by Matilda Branson
Working in gender issues, I sometimes push the children’s rights stuff to the side for UNICEF or Save the Children to deal with, or leave the child labour issues in the hands of the International Labor Organisation. I put it all into a mental box labelled “child rights stuff”, separate to all the gender and women’s rights things I work on day to day.
But ye gods, surely this is the Achilles’ heel of international development, the old approach of silo-ing everything into separate fields – women’s rights separate to children’s rights, water and sanitation separate to education, public health separate to economic empowerment. It’s crazy because everything overlaps, and a holistic approach has to be the name of the game, right? Of course child rights issues cross-cut gender and equality.
Sweat shops in India, child soldiers in Uganda, child pornography, the exploitation of children… In the world of international development, working side-by-side with child-focused organisations like World Vision and UNICEF and the Convention on the Rights of the Child and child-specific Millennium Development Goals (MDGs) like MDG 2 – “Achieving universal primary education” or MDG 4 “Reducing child mortality rates”– it sometimes seems that “children’s issues” are the easiest to tackle. There’s a reason sponsor-a-child campaigns are so successful – no one likes to let kids suffer and so many interventions for kids are needs-based.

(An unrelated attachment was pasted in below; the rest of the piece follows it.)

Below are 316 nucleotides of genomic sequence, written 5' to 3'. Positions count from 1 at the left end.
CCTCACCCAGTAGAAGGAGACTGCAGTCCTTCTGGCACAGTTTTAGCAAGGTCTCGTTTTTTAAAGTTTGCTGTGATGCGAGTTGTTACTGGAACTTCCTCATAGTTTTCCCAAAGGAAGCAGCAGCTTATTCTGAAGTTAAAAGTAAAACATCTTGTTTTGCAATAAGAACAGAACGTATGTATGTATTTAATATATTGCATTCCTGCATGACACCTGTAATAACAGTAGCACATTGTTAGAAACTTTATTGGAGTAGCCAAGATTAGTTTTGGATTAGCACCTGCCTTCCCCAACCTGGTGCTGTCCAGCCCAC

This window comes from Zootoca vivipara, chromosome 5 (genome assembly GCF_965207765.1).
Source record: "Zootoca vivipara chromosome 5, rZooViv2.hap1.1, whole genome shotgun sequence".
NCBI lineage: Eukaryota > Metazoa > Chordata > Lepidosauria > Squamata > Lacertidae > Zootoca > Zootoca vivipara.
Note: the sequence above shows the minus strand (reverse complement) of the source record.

Yet last month, I went on a monitoring visit to a brick kiln factory on the outskirts of Kathmandu in Nepal where I work, with an organisation named Animal Nepal, to investigate the working conditions of the many donkeys, mules and small ponies which cart devastatingly heavy loads of unbaked bricks to and from the huge chimney-like brick kiln to be cooked.
Brick kiln factories are where the bricks that are building a rapidly urbanising Kathmandu are made. But the cruel animal labour aside, horrible enough within itself, these factories are also home to young seasonal labourers –as young as six-years-old. These workers are young kids from poor rural families desperate to earn money, children sent as bonded labourers, or children living in poverty from India who hear through a middleman that they can make a buck over the border in Kathmandu. These are the children upon whose backs the brick industry is built in Nepal. Read more